This is another introductory post leading towards a numerical renormalization group program. I thought I should expose some generalities before presenting the numerical renormalization group method and the program that implements it. It’s mostly a collection of links rather than a detailed description.
I already supplied a link at the end of the post about the Kondo Effect but I promised more of them. Here are some of them (more will follow in the next post), starting with one of the most important, The renormalization group: Critical phenomena and the Kondo problem1. It’s not only about the numerical renormalization group, it’s more general than that. Wilson got a Nobel prize for that work, by the way.
A hint of renormalization2 is a general description of renormalization groups. It’s not only about them in condensed matter or statistical physics but also about the renormalization in particle physics, where the idea of renormalization originated. Renormalization groups might be easier to visualize in real space than in the dual space so here is a thesis about Real Space Renormalization Group Techniques and Applications3, with quite a bit of information about the Density matrix renormalization group. Since I mentioned it, here is another one originating from the same time period, 1990s: Functional renormalization group.
Because at the top of the post I added an image of the numerical renormalization group flow to be used as an example, I also point to a review paper about the numerical renormalization group: The numerical renormalization group method for quantum impurity systems4. In there you’ll find a similar chart but with different parameters.
Here is another review: Diagonalization- and Numerical Renormalization-Group-Based Methods for Interacting Quantum Systems5.
Let’s suppose we have some function that describes a system. For example it might be a Hamiltonian or the action or the partition function. Let’s suppose it’s a Hamiltonian H having a set of parameters K (most of them couplings but it could be also mass, for example). A renormalization group transform is a mapping along with a change of scale. The change of scale needs not to be in the real space, it can be a change of scale in momentum space, a change in the scale of energy.
It’s a mapping that preserves the Hamiltonian form unchanged but now the coupling constants are not constant anymore. The rest is details. Quite complex details, in many cases, though. To see some details you could visit the links I provided.
The mapping can be written in a simpler form that emphasizes the parameters change: .
Fixed Points and Group Flow
The set of parameters of the Hamiltonian is a point in the parameter space. The above transformation applied in a sequence generates a trajectory in the parameter space. That’s the ‘renormalization group flow’. By the way, a renormalization group might not be a group, it might not admit an inverse.
A point in the parameter space where there is an invariance is a fixed point. For a point close to a fixed point, the mapping can be linearized: . Assuming that the linear operator has a complete vector set one can use it to write: where are the eigenvectors. A transformation applied n times gives:
where are the eigenvalues of the linear operator.
For the corresponding parameters get smaller and smaller, they attract the trajectory towards the fixed point. Those are the irrelevant parameters.
For the corresponding parameters get bigger, the trajectory is driven away from the fixed point. Those parameters are the relevant parameters.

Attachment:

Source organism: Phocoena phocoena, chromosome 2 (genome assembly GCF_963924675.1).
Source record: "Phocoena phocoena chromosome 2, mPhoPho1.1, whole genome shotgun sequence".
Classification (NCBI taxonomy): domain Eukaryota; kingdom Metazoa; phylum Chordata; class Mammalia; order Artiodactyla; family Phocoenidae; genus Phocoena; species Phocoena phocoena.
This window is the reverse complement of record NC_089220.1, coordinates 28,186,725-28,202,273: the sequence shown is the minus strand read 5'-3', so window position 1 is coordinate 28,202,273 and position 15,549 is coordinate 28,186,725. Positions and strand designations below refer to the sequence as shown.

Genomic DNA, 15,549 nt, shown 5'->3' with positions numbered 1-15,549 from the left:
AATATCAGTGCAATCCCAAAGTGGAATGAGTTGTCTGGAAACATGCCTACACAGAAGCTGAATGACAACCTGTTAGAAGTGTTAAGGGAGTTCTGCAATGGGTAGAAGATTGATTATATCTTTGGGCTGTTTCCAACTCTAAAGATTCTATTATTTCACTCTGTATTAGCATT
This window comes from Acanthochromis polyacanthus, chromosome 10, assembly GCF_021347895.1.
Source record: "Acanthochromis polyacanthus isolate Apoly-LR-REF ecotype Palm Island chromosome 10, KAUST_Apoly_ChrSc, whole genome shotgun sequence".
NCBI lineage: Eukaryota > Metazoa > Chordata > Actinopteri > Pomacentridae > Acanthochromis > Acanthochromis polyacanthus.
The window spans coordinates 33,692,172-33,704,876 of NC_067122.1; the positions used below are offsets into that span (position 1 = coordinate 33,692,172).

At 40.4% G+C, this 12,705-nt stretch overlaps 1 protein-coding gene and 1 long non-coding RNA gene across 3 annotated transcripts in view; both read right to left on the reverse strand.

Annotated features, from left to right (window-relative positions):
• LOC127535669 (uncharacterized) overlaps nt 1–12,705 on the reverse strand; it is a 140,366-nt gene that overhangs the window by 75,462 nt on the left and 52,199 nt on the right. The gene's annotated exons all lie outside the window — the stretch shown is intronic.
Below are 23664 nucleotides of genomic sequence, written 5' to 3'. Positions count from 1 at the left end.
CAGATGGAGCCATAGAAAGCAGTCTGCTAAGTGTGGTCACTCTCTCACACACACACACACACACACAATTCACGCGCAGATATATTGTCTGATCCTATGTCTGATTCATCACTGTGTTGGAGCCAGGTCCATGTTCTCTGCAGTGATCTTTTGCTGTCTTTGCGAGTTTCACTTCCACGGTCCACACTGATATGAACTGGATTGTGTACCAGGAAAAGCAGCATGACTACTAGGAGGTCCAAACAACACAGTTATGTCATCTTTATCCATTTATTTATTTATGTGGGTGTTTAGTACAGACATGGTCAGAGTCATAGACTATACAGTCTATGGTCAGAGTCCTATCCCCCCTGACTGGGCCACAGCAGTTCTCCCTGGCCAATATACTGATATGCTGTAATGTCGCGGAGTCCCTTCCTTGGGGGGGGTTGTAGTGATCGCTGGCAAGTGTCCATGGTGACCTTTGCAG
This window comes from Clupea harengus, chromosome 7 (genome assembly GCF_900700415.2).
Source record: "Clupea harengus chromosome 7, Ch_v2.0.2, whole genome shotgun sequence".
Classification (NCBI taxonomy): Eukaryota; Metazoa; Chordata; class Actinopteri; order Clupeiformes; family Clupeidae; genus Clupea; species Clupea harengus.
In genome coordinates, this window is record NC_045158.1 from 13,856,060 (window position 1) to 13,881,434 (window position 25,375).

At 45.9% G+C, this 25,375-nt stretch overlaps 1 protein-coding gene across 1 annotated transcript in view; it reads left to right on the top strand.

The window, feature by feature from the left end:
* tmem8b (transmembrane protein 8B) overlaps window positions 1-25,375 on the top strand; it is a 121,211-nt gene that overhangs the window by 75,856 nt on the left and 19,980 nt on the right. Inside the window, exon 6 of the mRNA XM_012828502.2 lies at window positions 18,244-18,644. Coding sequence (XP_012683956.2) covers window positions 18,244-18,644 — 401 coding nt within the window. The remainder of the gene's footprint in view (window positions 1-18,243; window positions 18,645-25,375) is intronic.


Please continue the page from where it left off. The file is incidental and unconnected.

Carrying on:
The ones that correspond to eigenvalues equal with one are the marginal ones. Because of the nonlinearity they might end up in driving the trajectory either away from the fixed point or towards it.
The image at the top of the post is a numerical renormalization group flow for the Anderson model at half filling. In the chart there is the energy spectrum, scaled along the renormalization group flow.
On the horizontal axis is the step of the renormalization group, on the vertical axis, the energy. Again, the energy is scaled each step (only even steps are charted).
The fixed points are quite visible in the chart. There is more to it, if one uses the program6 to chart a Kondo model with proper parameters one can get a quite similar chart, except the beginning part. The universality manifests itself, the model differences do not matter at low energies (corresponding to low temperatures).
So, the regimes are, from left to right, that is, from high energies to low energies, corresponding to high respectively low temperatures:
* Free Orbital regime.
* Local Momentum fixed point.
* Strong Coupling fixed point.
By the way, the flow to a single stable fixed point as in this case is characteristic for systems with a single ground state. There are systems with more than one ground state. In such cases the flow can go into either fixed point, depending on where it starts. One can get quantum phase transitions for such a system.
This is the last ‘theory’ post before presenting the program6 for the numerical renormalization group.
I did not write much here, the purpose was just to provide more links to interesting papers. I don’t think I’ll give full explanations in the next post, either, it would be way too much for the purpose of this blog.
- The renormalization group: Critical phenomena and the Kondo problem Kenneth Wilson paper, Rev. Mod. Phys. 47, 773. ↩
- A hint of renormalization ‘elementary introduction to perturbative renormalization and renormalization group’. ↩
- Real Space Renormalization Group Techniques and Applications Ph.D. thesis of Javier Rodriguez-Laguna. ↩
- The numerical renormalization group method for quantum impurity systems by Ralf Bulla, Theo Costi, Thomas Pruschke. ↩
- Diagonalization- and Numerical Renormalization-Group-Based Methods for Interacting Quantum Systems Reinhard Noack, Salvatore Manmana. ↩
- nrg GitHub The GitHub repository for the program. ↩ ↩